The Milwaukee Brewers are starting Spring Training games. Baseball is truly back. As Milwaukee prepares for the season, they do so with two new outfielders: Andrew McCutchen and Hunter Renfroe. When Andrew McCutchen signed, he indicated in a Tweet that he would be wearing number five.
Long flight so I figured this is how I could introduce myself. What’s up Milwaukee! pic.twitter.com/XiBHnb61hC
— Andrew McCutchen (@TheCUTCH22) March 16, 2022
Even the Brewers posted pictures of a number five Andrew McCutchen jersey.
— Milwaukee Brewers (@Brewers) March 16, 2022
However, it is now being reported that Hunter Renfroe is switching his number to 12 and McCutchen will be taking 24.
🚨Number change alert 🚨
This has transpired since this morning, when Andrew McCutchen explained the story behind his No. 5.
McCutchen is now 24, and Hunter Renfroe is switching to 12.
We'll get the backstory on it tomorrow.
— Todd Rosiak (@Todd_Rosiak) March 18, 2022
Andrew McCutchen has switched to 24 because of his idol Ken Griffey Jr. “Hopefully the spirit of ‘The Kid’ can pump through the body.” pic.twitter.com/dMU3366E2z
— Sophia Minnaert (@SophiaMinnaert) March 18, 2022
All of this number switching occurred at an ideal time, at least for me. Jersey switching news aligns perfectly with the schedule of continuing the Brewers by the number series. So far, I covered numbers one through five and six through ten. Today, I will present the best Brewers players to wear numbers 11-15.
#11- Richie Sexson (2000-2003)
Unlike many numbers in Brewers’ history, the number 11 has been used quite frequently. As such, there are a plethora of good players to have worn the number who made an impact on the franchise. Despite the many qualified individuals, I have concluded that Richie Sexson, the six foot eight first baseman who played for the Brewers in the early 2000s.
The Milwaukee Brewers acquired Richie Sexson on July 28, 2000 in exchange for Steve Woodard, Bob Wickman, and Jason Bere. The Brewers also received Marco Scutaro, Kane Davis, and Paul Rigdon. During his time with the Brewers, Sexson hit .276/.366/.536 with 133 home runs and 398 RBI. On two occassions, Sexson tied the then-club record of home runs in a season with 45. He accomplished the feat in 2001 and 2003.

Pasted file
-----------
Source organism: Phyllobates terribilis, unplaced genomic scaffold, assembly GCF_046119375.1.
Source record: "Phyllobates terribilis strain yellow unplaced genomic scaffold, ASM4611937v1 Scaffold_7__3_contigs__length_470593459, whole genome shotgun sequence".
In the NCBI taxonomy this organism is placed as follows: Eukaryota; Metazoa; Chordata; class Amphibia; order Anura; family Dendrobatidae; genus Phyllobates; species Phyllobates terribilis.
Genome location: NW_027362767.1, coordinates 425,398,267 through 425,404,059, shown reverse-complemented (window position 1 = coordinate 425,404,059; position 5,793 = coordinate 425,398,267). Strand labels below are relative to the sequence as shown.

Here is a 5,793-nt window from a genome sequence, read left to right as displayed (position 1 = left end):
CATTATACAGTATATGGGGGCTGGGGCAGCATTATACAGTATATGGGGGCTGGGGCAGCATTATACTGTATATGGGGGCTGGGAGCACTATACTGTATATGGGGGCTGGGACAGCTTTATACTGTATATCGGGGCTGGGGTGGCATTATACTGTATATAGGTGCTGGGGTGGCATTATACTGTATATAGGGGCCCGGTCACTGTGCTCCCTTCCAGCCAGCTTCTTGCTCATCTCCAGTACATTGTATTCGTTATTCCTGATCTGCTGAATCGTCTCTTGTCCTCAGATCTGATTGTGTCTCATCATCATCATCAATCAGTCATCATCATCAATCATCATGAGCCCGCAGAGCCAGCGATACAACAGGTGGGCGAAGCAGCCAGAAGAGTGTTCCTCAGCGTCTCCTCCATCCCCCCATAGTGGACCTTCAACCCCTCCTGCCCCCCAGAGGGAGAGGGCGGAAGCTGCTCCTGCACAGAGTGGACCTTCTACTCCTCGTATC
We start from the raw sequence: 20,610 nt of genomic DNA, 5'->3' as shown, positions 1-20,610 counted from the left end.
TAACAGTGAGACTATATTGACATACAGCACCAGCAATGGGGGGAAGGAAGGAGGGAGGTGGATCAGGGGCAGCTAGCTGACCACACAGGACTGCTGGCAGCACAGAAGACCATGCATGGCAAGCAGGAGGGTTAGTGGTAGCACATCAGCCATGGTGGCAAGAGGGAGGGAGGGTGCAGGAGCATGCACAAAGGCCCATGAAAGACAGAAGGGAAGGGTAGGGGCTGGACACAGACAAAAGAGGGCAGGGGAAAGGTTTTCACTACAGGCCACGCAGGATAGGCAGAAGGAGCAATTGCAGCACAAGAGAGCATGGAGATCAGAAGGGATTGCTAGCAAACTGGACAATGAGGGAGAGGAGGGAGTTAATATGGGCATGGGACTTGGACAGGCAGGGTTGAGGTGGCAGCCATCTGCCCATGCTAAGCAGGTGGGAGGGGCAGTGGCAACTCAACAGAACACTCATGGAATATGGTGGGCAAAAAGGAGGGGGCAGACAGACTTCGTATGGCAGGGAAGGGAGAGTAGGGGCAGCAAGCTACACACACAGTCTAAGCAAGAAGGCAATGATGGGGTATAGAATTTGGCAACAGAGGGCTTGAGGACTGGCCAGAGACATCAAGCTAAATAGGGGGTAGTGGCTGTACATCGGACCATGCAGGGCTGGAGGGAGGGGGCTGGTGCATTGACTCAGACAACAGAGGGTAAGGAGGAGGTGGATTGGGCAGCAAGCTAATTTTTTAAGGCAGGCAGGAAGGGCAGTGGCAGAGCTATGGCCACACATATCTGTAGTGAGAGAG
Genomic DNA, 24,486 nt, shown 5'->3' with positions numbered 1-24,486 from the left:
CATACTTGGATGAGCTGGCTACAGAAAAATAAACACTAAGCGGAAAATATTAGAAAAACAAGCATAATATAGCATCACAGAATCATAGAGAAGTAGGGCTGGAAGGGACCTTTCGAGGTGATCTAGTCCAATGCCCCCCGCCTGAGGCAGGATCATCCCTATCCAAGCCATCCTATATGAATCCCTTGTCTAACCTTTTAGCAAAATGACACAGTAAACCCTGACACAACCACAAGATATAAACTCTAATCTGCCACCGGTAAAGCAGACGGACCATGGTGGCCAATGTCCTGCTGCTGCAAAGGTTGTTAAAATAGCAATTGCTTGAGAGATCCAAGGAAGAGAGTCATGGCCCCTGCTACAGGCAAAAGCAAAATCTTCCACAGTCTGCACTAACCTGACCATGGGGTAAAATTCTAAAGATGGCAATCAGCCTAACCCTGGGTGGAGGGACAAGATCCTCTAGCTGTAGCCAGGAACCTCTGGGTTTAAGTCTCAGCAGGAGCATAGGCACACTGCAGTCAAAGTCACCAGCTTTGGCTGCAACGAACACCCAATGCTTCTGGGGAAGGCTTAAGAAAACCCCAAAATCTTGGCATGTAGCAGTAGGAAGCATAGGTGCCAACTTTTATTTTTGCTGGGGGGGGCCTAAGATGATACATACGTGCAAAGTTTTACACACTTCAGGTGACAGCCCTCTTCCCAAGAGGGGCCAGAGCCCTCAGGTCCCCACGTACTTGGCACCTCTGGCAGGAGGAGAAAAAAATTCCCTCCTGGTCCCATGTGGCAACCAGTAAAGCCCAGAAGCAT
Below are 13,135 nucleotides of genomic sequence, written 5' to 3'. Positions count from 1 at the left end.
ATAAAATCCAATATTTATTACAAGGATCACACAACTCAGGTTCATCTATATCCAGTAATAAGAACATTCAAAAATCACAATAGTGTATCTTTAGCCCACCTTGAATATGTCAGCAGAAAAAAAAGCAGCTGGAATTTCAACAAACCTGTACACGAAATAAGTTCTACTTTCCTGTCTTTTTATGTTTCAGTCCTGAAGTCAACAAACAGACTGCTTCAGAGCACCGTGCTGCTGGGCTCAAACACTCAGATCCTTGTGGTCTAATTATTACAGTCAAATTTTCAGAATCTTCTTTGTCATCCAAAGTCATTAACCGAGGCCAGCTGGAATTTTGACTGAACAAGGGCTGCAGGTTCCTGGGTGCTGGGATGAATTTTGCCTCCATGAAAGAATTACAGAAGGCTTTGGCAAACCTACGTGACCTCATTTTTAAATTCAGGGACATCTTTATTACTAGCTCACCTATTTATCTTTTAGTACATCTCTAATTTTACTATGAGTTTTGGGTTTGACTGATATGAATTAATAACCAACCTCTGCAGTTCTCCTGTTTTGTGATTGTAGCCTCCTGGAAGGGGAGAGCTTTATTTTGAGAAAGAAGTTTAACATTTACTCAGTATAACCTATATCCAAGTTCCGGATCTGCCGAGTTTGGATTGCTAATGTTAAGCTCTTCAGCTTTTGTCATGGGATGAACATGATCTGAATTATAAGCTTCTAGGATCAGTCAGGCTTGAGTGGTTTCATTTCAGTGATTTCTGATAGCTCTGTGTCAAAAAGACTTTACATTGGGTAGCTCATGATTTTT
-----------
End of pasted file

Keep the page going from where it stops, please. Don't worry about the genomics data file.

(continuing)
Richie Sexson also made two All-Star teams during his time with the Brewers. In 2002, when the All-Star game was at Miller Park, Sexson also competed in the Home Run Derby. All told, Sexson drove in over 100 runs in each of the full seasons that he was in Milwaukee. However, after the 2003 season, it was apparent that the Brewers would not be in the market to re-sign the slugger. Sexson was to hit free agency after the 2004 season.
As a result, the Brewers traded Sexson to the Arizona Diamondbacks. In return, the Brewers received Junior Spivey, Chris Capuano, Lyle Overbay, Jorge de la Rosa, Chad Moeller, and current manager Craig Counsell. Sexson only played in 23 games for the Diamondbacks due to injury, making this trade one of the most lopsided in recent sports history. Following 2004, Sexson spent a few good seasons with the Seattle Mariners. The Mariners traded him to the New York Yankees in 2008. He retired following the ’08 season.
Honorable Mentions: Lyle Overbay, Dave Nilsson, Mike Moustakas
#12- Carlos Villanueva (2006-2010)
The number 12 is another number that has been used by many players throughout the history of the Milwaukee Brewers. To be honest, there were not many good players to choose from. What it came down to, for me, was Carlos Villanueva, an oft-used pitcher, and Martin Maldonado, a backup catcher. Though Maldonado is now a Gold Glove catcher, he was never used as the starting catcher in Milwaukee due to Jonathan Lucroy’s presence. Villanueva, though, saw the field fairly regularly for a relief pitcher. His career-high for appearances came in 2009 when he pitched in 64 games.